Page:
For example, if you’re going down to one income once your baby arrives, try living on that one income now. Use the extra money for your emergency fund, investing, or paying down debt. Or if you’re both going to continue working, make practice daycare bills each month (while really putting the money toward your current financial goals).


You don’t have to split hairs here, the point is to feel the financial impact your child will create and be prepared.


This is also a great time to cut back on non-essential expenses. Review your spending habits and consider reducing dining out, entertainment, or subscription services to free up more funds for your child's needs. And again, redirect these savings toward your goals.


4. Kick your savings up a notch

Consider these three savings areas while financially preparing for your child.


  • Emergencies: If you’ve put off your emergency fund up until now, you might want to consider kicking it up a notch. Aim to have at least three to six months' worth of living expenses saved in an emergency fund. Insurance can protect you in many ways, but it’s also important to have cold hard cash if something goes awry.

  • Your child’s future: Your children have the power of time on their side, take advantage of it! You can open a 529 college savings plan to start saving for their higher education expenses, or a custodial brokerage account. By starting early, you can contribute a little amount of money and allow compound interest to do the heavy lifting.

  • Your future: Oftentimes, the arrival of a little one can push your needs to the back burner. While understandable, it’s important to push back against this. You’ll want to take care of yourself in the short term (through a daily self-care routine) and ensure you’re taking care of your future self as well. Your retirement goals should coexist with your child’s financial needs.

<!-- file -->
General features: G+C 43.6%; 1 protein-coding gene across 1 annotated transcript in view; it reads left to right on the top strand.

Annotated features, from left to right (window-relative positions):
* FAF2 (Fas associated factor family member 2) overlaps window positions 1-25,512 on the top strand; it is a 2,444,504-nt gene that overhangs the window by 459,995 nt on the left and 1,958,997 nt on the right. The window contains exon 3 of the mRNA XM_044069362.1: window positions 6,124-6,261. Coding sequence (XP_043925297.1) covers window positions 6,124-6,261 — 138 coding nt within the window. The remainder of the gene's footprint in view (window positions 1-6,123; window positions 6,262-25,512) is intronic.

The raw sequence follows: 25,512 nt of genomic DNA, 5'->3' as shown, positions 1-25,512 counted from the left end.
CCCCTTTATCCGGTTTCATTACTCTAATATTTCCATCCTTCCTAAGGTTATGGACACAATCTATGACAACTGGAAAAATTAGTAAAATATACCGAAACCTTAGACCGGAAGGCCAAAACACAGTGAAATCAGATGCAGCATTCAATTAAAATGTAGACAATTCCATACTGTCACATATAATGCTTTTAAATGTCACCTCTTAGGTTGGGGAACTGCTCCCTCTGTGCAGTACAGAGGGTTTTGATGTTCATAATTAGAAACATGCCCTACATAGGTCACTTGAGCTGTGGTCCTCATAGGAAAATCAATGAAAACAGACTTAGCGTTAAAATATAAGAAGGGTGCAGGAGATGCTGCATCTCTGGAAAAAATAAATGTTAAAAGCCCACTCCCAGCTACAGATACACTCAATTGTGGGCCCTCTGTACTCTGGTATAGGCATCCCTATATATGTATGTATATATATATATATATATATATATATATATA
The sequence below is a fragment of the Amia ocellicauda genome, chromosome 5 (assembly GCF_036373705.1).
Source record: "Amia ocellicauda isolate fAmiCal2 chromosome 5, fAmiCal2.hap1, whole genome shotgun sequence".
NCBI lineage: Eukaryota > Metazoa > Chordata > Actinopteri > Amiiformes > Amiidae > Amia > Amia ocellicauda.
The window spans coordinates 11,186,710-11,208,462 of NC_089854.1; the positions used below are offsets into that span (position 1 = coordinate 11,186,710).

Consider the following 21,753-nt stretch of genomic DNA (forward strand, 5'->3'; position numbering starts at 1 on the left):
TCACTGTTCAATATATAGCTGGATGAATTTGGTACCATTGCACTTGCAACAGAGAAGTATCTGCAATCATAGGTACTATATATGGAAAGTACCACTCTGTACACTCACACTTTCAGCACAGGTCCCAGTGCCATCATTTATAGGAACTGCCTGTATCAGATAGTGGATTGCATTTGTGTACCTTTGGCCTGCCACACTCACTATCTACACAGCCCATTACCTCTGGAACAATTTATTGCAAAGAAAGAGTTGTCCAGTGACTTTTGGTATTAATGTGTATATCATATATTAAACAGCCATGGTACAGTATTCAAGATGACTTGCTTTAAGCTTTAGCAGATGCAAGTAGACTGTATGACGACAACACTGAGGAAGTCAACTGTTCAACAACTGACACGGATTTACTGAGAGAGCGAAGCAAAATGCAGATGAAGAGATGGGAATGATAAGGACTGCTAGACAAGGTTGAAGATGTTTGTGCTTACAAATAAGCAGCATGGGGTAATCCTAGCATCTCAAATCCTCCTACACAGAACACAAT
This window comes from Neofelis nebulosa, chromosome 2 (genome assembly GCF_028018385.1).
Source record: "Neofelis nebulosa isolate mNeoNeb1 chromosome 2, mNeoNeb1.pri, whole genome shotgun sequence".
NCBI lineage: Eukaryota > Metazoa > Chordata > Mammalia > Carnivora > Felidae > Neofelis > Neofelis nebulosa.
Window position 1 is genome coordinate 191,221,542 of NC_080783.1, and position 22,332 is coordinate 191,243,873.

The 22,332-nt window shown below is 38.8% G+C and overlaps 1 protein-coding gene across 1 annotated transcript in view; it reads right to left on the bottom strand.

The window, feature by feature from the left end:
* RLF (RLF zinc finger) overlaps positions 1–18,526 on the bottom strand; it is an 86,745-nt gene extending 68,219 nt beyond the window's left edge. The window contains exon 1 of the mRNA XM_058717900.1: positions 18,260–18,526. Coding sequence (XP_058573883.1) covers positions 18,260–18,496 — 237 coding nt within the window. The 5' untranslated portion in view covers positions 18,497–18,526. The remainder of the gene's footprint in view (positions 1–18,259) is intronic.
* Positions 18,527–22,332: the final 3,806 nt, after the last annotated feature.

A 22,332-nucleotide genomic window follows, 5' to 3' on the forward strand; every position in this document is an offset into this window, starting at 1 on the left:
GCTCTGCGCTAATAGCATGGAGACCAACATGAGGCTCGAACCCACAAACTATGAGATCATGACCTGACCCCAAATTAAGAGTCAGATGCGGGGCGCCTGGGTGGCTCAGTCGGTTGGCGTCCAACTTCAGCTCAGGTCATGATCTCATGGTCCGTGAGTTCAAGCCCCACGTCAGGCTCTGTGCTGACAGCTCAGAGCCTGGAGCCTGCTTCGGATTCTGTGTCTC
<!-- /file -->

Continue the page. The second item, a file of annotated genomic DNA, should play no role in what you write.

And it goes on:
5. Consider your career plans

Starting a family can shake up your current career trajectory and goals. Carefully consider your career plans (while also giving yourself options and grace).


Maternity/Paternity Leave

Carefully review your (and your partner’s) employer's policies on parental leave, and find out if you're entitled to paid or unpaid leave and for how long. Determine how much time you plan to take off and calculate the potential impact on your income and consider setting aside additional savings to cover this shortfall.


Work-Life Integration

This is one of my favorite topics to talk about because it’s a struggle many millennials are facing (often in silence). Achieving work-life integration requires you to set realistic expectations for yourself and your family, create a schedule, and seek support from your family, friends, and childcare providers. Self-care and space to adjust are also crucial during this season.


You may have one idea of what you want life to look like once your baby arrives and then completely change your mind. You may decide you want to work a flexible, part-time job and stay home with your baby. Or you may decide you want to go to the office full-time. There’s no right or wrong decision, it’s simply about what works best for you and your family.


Connect Your Career and Money with AncHER

As a money and career coach, I recognize that we’re holistic beings. I help individuals and families find ways to integrate their personal lives into their finances and careers.


Money and career are deeply intertwined, as the success of one can impact the other. A successful career can lead to higher earning potential while managing money effectively can lead to greater financial stability and the ability to invest in one's career.


On the other hand, financial stress and debt can impact career choices and job performance, limiting career growth and opportunities.


At AncHER, I help individuals navigate these interconnected aspects of their lives, providing guidance and support to help them achieve financial and career success. Book a discovery call with me today to get started!